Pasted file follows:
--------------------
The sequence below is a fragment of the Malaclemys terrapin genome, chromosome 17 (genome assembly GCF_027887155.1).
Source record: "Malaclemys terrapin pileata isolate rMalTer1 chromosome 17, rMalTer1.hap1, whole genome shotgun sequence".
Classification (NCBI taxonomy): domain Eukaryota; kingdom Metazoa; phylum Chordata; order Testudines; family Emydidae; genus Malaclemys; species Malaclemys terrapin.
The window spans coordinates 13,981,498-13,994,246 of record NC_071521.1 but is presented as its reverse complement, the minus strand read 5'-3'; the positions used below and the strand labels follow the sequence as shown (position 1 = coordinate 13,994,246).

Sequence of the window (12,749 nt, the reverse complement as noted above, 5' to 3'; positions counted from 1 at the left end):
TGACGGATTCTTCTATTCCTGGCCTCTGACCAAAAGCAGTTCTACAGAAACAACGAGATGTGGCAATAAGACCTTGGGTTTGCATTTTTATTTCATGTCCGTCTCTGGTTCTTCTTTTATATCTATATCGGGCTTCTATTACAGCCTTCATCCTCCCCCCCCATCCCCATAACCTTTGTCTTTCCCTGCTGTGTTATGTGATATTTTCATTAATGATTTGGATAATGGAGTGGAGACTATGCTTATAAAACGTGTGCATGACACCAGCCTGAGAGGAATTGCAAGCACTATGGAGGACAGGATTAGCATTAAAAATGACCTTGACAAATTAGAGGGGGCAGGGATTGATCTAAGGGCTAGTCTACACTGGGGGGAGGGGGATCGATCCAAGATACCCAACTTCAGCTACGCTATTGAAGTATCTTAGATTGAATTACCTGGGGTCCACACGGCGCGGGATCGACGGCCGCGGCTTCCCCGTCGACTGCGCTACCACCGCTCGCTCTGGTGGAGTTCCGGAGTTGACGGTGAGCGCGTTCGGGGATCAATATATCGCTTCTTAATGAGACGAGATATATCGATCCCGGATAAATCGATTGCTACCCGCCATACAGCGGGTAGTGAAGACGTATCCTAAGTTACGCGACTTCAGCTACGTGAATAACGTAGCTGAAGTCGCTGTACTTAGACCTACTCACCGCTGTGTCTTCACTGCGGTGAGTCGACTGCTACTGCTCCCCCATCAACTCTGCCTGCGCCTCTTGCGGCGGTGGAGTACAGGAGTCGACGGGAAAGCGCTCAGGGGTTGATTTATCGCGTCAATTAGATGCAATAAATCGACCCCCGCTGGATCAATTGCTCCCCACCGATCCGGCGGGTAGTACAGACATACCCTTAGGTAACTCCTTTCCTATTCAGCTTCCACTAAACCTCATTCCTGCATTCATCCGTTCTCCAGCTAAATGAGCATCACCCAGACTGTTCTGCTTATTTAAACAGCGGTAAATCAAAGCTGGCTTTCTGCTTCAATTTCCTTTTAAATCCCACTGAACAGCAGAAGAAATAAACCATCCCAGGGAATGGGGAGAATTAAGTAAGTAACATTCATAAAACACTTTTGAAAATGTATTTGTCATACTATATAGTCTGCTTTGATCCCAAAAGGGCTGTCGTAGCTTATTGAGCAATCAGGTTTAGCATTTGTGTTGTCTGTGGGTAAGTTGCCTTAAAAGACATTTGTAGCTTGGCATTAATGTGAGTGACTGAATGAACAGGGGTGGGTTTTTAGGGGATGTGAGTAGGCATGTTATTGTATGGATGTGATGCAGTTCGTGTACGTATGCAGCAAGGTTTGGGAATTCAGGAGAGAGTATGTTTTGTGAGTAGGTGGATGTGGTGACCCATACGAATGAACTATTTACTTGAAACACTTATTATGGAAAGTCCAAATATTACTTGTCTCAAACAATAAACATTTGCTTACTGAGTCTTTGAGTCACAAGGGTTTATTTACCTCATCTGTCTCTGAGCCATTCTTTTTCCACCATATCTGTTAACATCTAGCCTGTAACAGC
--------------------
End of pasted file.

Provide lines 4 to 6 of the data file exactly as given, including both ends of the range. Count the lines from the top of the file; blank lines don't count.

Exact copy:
The window spans coordinates 13,981,498-13,994,246 of record NC_071521.1 but is presented as its reverse complement, the minus strand read 5'-3'; the positions used below and the strand labels follow the sequence as shown (position 1 = coordinate 13,994,246).

Sequence of the window (12,749 nt, the reverse complement as noted above, 5' to 3'; positions counted from 1 at the left end):
TGACGGATTCTTCTATTCCTGGCCTCTGACCAAAAGCAGTTCTACAGAAACAACGAGATGTGGCAATAAGACCTTGGGTTTGCATTTTTATTTCATGTCCGTCTCTGGTTCTTCTTTTATATCTATATCGGGCTTCTATTACAGCCTTCATCCTCCCCCCCCATCCCCATAACCTTTGTCTTTCCCTGCTGTGTTATGTGATATTTTCATTAATGATTTGGATAATGGAGTGGAGACTATGCTTATAAAACGTGTGCATGACACCAGCCTGAGAGGAATTGCAAGCACTATGGAGGACAGGATTAGCATTAAAAATGACCTTGACAAATTAGAGGGGGCAGGGATTGATCTAAGGGCTAGTCTACACTGGGGGGAGGGGGATCGATCCAAGATACCCAACTTCAGCTACGCTATTGAAGTATCTTAGATTGAATTACCTGGGGTCCACACGGCGCGGGATCGACGGCCGCGGCTTCCCCGTCGACTGCGCTACCACCGCTCGCTCTGGTGGAGTTCCGGAGTTGACGGTGAGCGCGTTCGGGGATCAATATATCGCTTCTTAATGAGACGAGATATATCGATCCCGGATAAATCGATTGCTACCCGCCATACAGCGGGTAGTGAAGACGTATCCTAAGTTACGCGACTTCAGCTACGTGAATAACGTAGCTGAAGTCGCTGTACTTAGACCTACTCACCGCTGTGTCTTCACTGCGGTGAGTCGACTGCTACTGCTCCCCCATCAACTCTGCCTGCGCCTCTTGCGGCGGTGGAGTACAGGAGTCGACGGGAAAGCGCTCAGGGGTTGATTTATCGCGTCAATTAGATGCAATAAATCGACCCCCGCTGGATCAATTGCTCCCCACCGATCCGGCGGGTAGTACAGACATACCCTTAGGTAACTCCTTTCCTATTCAGCTTCCACTAAACCTCATTCCTGCATTCATCCGTTCTCCAGCTAAATGAGCATCACCCAGACTGTTCTGCTTATTTAAACAGCGGTAAATCAAAGCTGGCTTTCTGCTTCAATTTCCTTTTAAATCCCACTGAACAGCAGAAGAAATAAACCATCCCAGGGAATGGGGAGAATTAAGTAAGTAACATTCATAAAACACTTTTGAAAATGTATTTGTCATACTATATAGTCTGCTTTGATCCCAAAAGGGCTGTCGTAGCTTATTGAGCAATCAGGTTTAGCATTTGTGTTGTCTGTGGGTAAGTTGCCTTAAAAGACATTTGTAGCTTGGCATTAATGTGAGTGACTGAATGAACAGGGGTGGGTTTTTAGGGGATGTGAGTAGGCATGTTATTGTATGGATGTGATGCAGTTCGTGTACGTATGCAGCAAGGTTTGGGAATTCAGGAGAGAGTATGTTTTGTGAGTAGGTGGATGTGGTGACCCATACGAATGAACTATTTACTTGAAACACTTATTATGGAAAGTCCAAATATTACTTGTCTCAAACAATAAACATTTGCTTACTGAGTCTTTGAGTCACAAGGGTTTATTTACCTCATCTGTCTCTGAGCCATTCTTTTTCCACCATATCTGTTAACATCTAGCCTGTAACAGC